The second way of declaring a function has plenty of benefits. One of course is that amount and types of parameters are checked. Another difference is that because the compiler knows the parameter types, it can apply implicit conversions of the arguments to the type of the parameters. If no parameter type list is present, that can't be done, and arguments are converted to promoted types (that is called the default argument promotion). char will become int, for example, while float will become double.

Composite type for functions

By the way, if a file contains both an omitted identifier list and a parameter type list, the parameter type list "wins". The type of the function at the end contains a prototype:

void f();
void f(int a) {
    printf("%d", a);

// f has now a prototype. 

That is because both declarations do not say anything contradictory. The second, however, had something to say in addition. Which is that one argument is accepted. The same can be done in reverse

void f(a) 
  int a;
    printf("%d", a);

void f(int);

The first defines a function using an identifier list, while the second then provides a prototype for it, using a declaration containing a parameter type list.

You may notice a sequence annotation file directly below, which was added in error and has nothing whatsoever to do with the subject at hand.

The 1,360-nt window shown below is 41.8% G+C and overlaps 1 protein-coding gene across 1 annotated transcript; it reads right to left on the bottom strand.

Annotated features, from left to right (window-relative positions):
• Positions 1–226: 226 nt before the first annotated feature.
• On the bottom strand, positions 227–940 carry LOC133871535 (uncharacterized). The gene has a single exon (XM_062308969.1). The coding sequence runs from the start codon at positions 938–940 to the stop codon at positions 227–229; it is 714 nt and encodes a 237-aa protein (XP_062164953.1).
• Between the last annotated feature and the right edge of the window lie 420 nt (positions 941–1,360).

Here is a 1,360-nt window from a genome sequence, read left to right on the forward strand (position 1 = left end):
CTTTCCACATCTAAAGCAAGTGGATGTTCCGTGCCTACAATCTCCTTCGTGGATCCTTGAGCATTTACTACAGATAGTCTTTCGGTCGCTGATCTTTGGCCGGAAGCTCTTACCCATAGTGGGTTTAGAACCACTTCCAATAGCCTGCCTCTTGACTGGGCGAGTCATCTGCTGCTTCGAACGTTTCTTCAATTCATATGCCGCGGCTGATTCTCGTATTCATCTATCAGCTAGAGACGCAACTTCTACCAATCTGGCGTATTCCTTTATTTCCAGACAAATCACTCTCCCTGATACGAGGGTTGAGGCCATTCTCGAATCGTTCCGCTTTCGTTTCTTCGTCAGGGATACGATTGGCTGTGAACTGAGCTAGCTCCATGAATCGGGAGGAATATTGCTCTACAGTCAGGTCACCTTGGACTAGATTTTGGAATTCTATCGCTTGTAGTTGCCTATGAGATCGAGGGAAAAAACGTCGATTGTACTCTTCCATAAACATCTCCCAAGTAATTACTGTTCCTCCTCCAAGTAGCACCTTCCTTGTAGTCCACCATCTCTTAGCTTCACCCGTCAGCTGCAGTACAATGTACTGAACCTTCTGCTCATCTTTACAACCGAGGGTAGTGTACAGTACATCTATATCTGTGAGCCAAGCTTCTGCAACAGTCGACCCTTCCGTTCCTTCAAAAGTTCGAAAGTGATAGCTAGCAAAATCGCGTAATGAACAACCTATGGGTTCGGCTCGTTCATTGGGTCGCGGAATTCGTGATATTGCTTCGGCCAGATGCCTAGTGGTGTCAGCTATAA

• How can I change my all functions in program which do not take accept parameter to void myfunction(void) using code formatter tools like Astyle? Is there any option which I can give with astyle to change it for all the functions? Feb 4, 2017 at 19:41
  • @user7375520 use gcc with -Wstrict-prototypes
    – ljrk
    Nov 3, 2017 at 20:52

void foo(void) is better because it explicitly says: no parameters allowed.

void foo() means you could (under some compilers) send parameters, at least if this is the declaration of your function rather than its definition.


C99 quotes

This answer aims to quote and explain the relevant parts of the C99 N1256 standard draft.

Definition of declarator

The term declarator will come up a lot, so let's understand it.

From the language grammar, we find that the following underline characters are declarators:

int f(int x, int y);

int f(int x, int y) { return x + y; }

int f();

int f(x, y) int x; int y; { return x + y; }

Declarators are part of both function declarations and definitions.